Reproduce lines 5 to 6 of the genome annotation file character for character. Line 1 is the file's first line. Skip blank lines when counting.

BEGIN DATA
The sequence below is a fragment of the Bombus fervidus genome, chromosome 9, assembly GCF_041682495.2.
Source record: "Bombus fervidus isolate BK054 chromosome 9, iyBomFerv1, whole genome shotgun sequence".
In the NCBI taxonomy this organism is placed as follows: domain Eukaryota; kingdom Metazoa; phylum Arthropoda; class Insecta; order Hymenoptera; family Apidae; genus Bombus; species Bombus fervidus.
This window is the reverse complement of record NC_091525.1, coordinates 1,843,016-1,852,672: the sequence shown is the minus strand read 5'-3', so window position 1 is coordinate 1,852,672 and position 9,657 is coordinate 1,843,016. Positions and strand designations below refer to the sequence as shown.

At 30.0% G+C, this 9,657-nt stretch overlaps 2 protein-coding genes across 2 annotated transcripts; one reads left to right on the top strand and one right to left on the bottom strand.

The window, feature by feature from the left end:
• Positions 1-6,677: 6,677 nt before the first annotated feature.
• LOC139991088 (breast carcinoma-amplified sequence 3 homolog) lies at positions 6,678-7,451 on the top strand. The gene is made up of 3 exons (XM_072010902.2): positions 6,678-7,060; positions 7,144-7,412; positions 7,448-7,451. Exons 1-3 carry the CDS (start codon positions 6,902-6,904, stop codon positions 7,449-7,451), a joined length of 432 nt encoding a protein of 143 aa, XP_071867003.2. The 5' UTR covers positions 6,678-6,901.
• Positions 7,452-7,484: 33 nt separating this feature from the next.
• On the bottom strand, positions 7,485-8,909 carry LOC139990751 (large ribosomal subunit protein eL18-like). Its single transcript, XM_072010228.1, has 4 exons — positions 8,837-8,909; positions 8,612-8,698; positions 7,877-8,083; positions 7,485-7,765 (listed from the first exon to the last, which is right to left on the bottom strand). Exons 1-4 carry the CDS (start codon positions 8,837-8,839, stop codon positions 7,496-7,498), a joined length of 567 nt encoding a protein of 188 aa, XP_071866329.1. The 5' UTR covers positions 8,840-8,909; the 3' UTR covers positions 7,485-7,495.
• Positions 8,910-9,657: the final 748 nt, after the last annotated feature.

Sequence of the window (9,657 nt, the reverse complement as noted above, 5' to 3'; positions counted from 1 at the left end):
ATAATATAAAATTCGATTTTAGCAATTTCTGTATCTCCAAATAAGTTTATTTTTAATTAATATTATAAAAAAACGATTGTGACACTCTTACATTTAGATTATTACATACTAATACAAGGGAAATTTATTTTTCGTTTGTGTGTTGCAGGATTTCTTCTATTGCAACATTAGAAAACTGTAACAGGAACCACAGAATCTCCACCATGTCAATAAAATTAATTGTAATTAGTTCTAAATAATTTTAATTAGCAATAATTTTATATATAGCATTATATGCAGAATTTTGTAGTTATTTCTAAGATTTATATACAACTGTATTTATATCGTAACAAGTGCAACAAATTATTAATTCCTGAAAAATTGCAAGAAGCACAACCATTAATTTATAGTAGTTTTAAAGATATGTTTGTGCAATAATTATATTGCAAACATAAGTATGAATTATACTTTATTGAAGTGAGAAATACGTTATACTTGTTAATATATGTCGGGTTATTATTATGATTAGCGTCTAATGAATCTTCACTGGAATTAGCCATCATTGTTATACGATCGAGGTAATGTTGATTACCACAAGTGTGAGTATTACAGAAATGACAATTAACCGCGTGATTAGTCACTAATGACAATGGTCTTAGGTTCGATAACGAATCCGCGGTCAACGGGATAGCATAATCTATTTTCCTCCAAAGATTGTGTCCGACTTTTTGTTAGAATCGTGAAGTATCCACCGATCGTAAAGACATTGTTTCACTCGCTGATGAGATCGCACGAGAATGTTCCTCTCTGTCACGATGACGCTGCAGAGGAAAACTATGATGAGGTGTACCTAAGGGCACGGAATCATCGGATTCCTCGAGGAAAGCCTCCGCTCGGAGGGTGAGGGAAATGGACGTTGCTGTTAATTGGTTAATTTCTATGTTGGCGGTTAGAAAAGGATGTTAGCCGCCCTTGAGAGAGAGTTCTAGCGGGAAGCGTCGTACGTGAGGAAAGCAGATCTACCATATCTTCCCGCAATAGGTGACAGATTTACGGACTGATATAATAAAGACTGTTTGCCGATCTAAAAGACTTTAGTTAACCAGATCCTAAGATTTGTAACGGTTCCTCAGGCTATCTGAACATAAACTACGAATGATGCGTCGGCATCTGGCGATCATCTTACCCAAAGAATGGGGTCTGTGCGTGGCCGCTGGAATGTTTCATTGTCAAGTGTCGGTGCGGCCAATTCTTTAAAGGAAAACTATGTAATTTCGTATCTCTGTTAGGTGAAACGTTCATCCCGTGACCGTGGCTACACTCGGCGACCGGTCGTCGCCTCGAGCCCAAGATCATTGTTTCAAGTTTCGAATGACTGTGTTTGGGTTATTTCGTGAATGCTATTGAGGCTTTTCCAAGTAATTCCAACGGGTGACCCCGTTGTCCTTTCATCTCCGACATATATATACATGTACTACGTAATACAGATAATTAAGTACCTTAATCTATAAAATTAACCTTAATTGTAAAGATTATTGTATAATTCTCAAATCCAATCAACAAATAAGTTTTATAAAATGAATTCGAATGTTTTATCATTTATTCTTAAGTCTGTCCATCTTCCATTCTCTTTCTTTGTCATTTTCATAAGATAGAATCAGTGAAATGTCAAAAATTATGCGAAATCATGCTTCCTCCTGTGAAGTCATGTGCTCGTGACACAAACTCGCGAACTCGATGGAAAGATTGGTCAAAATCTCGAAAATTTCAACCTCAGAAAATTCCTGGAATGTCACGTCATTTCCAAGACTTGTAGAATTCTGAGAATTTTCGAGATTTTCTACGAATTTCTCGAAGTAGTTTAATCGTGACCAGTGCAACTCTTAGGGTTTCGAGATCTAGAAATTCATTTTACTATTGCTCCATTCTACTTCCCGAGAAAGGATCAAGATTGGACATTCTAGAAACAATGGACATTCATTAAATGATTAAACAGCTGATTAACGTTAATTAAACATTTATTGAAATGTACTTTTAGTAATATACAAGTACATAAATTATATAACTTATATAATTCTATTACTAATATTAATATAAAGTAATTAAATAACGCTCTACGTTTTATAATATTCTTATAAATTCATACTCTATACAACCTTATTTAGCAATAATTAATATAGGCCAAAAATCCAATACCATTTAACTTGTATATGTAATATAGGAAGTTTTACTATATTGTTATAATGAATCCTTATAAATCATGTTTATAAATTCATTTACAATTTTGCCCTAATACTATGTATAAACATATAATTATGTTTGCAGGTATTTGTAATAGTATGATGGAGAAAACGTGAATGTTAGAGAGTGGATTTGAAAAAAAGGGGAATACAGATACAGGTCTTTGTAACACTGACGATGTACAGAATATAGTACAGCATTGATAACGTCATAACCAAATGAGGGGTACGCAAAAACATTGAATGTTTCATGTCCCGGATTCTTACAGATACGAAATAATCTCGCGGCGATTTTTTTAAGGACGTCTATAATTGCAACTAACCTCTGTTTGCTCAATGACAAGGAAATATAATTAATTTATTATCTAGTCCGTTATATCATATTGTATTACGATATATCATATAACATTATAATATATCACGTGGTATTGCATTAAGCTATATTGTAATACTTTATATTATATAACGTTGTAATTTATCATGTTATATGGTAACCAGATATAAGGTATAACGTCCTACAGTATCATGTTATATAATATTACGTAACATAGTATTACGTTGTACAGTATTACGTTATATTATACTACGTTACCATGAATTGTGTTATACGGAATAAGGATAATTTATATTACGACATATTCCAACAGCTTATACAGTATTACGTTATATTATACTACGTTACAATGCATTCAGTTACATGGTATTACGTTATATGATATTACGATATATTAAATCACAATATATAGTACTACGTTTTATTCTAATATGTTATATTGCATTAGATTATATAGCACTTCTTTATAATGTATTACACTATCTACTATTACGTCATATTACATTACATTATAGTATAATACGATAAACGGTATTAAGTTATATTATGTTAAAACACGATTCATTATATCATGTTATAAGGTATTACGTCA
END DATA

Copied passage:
At 30.0% G+C, this 9,657-nt stretch overlaps 2 protein-coding genes across 2 annotated transcripts; one reads left to right on the top strand and one right to left on the bottom strand.

The window, feature by feature from the left end: